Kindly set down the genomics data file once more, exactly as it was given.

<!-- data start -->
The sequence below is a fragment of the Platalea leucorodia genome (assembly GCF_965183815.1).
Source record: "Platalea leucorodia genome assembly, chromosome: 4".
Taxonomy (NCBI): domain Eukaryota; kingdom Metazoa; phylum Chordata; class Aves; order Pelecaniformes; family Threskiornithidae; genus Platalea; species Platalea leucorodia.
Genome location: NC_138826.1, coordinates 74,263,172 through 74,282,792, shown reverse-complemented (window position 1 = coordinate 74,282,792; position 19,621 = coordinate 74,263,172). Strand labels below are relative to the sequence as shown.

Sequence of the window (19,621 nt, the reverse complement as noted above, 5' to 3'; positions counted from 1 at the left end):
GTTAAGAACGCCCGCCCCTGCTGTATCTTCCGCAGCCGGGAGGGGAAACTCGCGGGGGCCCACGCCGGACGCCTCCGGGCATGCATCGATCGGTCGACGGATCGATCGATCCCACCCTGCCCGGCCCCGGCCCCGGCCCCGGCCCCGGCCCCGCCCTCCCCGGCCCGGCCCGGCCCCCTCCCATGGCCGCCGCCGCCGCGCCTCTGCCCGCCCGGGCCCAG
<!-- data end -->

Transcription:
The sequence below is a fragment of the Platalea leucorodia genome (assembly GCF_965183815.1).
Source record: "Platalea leucorodia genome assembly, chromosome: 4".
Taxonomy (NCBI): domain Eukaryota; kingdom Metazoa; phylum Chordata; class Aves; order Pelecaniformes; family Threskiornithidae; genus Platalea; species Platalea leucorodia.
Genome location: NC_138826.1, coordinates 74,263,172 through 74,282,792, shown reverse-complemented (window position 1 = coordinate 74,282,792; position 19,621 = coordinate 74,263,172). Strand labels below are relative to the sequence as shown.

Sequence of the window (19,621 nt, the reverse complement as noted above, 5' to 3'; positions counted from 1 at the left end):
GTTAAGAACGCCCGCCCCTGCTGTATCTTCCGCAGCCGGGAGGGGAAACTCGCGGGGGCCCACGCCGGACGCCTCCGGGCATGCATCGATCGGTCGACGGATCGATCGATCCCACCCTGCCCGGCCCCGGCCCCGGCCCCGGCCCCGGCCCCGCCCTCCCCGGCCCGGCCCGGCCCCCTCCCATGGCCGCCGCCGCCGCGCCTCTGCCCGCCCGGGCCCAG